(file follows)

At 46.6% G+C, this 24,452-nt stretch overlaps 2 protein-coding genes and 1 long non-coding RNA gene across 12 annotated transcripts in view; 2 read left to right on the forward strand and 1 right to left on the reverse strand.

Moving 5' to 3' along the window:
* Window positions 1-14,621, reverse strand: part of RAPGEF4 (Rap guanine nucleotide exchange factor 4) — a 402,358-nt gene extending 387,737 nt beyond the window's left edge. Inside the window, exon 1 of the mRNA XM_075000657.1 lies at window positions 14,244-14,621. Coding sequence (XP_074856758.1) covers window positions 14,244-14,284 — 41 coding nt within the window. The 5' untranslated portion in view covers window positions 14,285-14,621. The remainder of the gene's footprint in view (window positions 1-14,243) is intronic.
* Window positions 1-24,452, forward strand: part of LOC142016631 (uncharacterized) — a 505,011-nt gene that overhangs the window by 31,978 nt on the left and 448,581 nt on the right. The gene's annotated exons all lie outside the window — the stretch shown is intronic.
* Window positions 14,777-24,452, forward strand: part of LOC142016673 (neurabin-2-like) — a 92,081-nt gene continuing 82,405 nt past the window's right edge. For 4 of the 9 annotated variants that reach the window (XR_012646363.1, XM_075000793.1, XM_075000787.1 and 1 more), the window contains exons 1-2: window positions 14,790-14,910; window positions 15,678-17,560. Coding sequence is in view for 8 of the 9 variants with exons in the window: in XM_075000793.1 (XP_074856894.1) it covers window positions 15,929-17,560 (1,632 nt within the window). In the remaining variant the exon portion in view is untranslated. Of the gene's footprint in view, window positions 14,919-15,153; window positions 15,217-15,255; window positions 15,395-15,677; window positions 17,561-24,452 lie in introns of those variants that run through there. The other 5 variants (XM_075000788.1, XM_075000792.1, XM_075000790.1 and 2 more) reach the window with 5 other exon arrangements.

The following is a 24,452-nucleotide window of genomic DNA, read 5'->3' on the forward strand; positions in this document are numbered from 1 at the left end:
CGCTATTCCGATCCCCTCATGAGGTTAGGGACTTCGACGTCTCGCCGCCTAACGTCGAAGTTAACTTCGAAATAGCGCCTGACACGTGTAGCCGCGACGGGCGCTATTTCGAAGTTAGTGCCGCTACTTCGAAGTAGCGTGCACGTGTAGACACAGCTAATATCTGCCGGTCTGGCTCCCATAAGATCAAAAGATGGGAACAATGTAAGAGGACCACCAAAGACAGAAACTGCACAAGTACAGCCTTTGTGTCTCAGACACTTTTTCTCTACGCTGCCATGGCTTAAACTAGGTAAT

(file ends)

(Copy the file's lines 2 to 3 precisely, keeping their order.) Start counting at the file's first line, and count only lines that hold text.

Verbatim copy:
Moving 5' to 3' along the window:
* Window positions 1-14,621, reverse strand: part of RAPGEF4 (Rap guanine nucleotide exchange factor 4) — a 402,358-nt gene extending 387,737 nt beyond the window's left edge. Inside the window, exon 1 of the mRNA XM_075000657.1 lies at window positions 14,244-14,621. Coding sequence (XP_074856758.1) covers window positions 14,244-14,284 — 41 coding nt within the window. The 5' untranslated portion in view covers window positions 14,285-14,621. The remainder of the gene's footprint in view (window positions 1-14,243) is intronic.